Farage liked what he saw in Milan. The Brexit Party was also, as he put it, ‘a company, not a political party’. In this innovative elision of political party and private business, the Silicon Valley rhetoric of engagement and empowerment masks the concentration of total power at the top. Decisions taken on high are rubber-stamped by a pliant movement that does not have the same rights and powers as members of a traditional party. Private enterprises and political parties become structurally inseparable, financed by digital membership fees and untraceable ‘dark money’. There is no opportunity for supporters to interact with the party in any meaningful way, much less vote on policies. The small group running the digital party has mastered the tabloid art of manipulating fear as the main driver of member engagement. What is offered is an almost hermetically sealed worldview of good and evil, delivered with flashy visuals and tabloid, all-caps headlines.
Colin Crouch and other political scientists have been warning for some time about post-democracy, a political malaise linked to pessimistic nostalgia, where a manipulative, top-down minority pretends to speak for a ‘people’ defined so vaguely that it can be held to want whatever the leaders believe it wants. This is the ultimate ‘hollowing out’ of democracy. What we see now developing on the far right may well be the seedbed for future digital post-democratic parties. They take a populist message, fronted by a strong leader, and mix it with the best organisational and user-surveillance techniques of the Internet age. Supporters register online and pay a membership fee. They watch party videos on their smartphones and share party messages across social media. As with the Internet itself, the digital party is disaggregated and fluid. There are few structures or hierarchies. Everyone can participate.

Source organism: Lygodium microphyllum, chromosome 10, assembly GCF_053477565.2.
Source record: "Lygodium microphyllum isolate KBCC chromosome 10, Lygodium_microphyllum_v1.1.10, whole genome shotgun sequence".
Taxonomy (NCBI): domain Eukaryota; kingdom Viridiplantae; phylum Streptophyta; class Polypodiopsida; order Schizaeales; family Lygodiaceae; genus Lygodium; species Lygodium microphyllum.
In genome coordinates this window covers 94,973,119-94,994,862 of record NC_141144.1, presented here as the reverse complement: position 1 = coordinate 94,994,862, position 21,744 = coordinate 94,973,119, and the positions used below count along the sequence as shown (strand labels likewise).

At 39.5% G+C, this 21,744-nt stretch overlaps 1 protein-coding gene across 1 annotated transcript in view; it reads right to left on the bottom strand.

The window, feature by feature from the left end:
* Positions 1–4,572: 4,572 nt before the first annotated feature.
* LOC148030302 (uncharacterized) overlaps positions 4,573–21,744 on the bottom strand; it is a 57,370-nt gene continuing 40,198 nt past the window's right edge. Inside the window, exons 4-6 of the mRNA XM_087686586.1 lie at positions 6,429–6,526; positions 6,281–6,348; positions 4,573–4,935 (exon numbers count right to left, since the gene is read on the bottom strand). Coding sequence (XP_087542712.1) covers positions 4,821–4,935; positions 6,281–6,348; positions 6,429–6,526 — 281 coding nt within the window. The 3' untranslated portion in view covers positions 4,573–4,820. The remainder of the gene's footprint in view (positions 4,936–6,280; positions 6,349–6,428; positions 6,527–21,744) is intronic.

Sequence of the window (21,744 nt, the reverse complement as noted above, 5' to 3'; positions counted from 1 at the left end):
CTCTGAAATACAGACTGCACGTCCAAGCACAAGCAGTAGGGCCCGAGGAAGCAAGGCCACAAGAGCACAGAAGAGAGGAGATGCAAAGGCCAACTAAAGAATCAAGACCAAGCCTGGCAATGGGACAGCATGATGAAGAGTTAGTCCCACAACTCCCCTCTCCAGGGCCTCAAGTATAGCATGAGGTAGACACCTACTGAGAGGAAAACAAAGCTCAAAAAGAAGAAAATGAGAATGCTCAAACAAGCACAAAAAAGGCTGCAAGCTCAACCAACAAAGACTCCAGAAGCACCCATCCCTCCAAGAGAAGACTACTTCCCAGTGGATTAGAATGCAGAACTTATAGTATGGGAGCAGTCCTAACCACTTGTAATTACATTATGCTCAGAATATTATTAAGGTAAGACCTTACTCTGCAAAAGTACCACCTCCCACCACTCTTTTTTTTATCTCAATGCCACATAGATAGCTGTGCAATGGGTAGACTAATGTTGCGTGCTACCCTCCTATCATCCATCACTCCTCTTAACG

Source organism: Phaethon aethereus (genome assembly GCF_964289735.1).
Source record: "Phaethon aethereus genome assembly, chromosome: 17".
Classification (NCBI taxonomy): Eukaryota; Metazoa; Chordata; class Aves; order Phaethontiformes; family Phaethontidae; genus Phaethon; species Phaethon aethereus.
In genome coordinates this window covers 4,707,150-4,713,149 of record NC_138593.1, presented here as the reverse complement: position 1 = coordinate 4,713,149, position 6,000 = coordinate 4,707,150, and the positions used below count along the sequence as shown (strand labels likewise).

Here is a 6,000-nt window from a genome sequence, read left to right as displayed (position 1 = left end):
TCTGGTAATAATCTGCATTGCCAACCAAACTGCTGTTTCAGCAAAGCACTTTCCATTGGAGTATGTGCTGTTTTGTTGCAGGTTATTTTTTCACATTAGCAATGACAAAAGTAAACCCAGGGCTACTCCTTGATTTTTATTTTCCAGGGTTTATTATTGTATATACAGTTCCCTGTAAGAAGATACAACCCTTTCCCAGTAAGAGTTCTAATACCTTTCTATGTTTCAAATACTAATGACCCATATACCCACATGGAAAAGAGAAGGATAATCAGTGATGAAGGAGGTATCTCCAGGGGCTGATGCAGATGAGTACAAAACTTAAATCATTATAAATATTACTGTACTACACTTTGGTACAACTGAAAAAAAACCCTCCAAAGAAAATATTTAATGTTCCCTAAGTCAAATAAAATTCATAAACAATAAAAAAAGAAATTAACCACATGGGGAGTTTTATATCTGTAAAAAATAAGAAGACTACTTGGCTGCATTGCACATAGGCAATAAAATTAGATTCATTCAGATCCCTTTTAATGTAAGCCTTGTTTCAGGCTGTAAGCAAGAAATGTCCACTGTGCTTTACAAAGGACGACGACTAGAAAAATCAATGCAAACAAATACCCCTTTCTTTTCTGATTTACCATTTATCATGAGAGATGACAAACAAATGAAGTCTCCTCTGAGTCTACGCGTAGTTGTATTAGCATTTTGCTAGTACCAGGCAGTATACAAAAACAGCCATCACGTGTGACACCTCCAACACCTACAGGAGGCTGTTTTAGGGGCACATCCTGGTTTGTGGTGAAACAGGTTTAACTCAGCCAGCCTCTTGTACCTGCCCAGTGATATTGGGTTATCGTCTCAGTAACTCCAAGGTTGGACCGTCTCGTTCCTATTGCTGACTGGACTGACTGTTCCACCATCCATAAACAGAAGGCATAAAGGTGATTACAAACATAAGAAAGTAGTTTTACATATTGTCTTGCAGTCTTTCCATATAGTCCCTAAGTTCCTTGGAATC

The last generation of politicians (Blair, Clinton, Bush, Cameron, Obama) needed to appear always plausible in front of television cameras. The leaders who thrive today, however, are those who can best control a fragmented and disoriented legacy media landscape – as Steve Bannon did supremely well at Breitbart News – and harness the power of social networks to push us towards extremes. As Geoghegan puts it, it is this well-organised and -funded misinformation revolution, taking advantage of the declining power of traditional media, opening new routes for political influence, like the ‘sham democracy’ of the Brexit Party and Five Star, that could have the biggest impact of all on the future of democracy. Or on whether we have a democracy at all.
Colin Crouch: Post-Democracy – After the Crises, Polity Press, 2020
Aoife Gallagher: Web of Lies – the Lure and Danger of Conspiracy Theories, Gill Books, 2022
Aoife Gallagher, Ciaran O’Connor & Francesca Visser: Uisce Faoi Thalamh: An Investigation into Online Mis- and Disinformation, Institute for Strategic Dialogue, 2023
Peter Geoghegan: Democracy for Sale – Dark Money and Dirty Politics, Head of Zeus, 2020
Jane Meyer: Dark Money: How a Secretive Group of Billionaires is Trying to Buy Political Control in the US, Scribe Publications, 2016
Farrel Corcoran is professor emeritus, School of Communications, Dublin City University. He is a former chairman of RTÉ.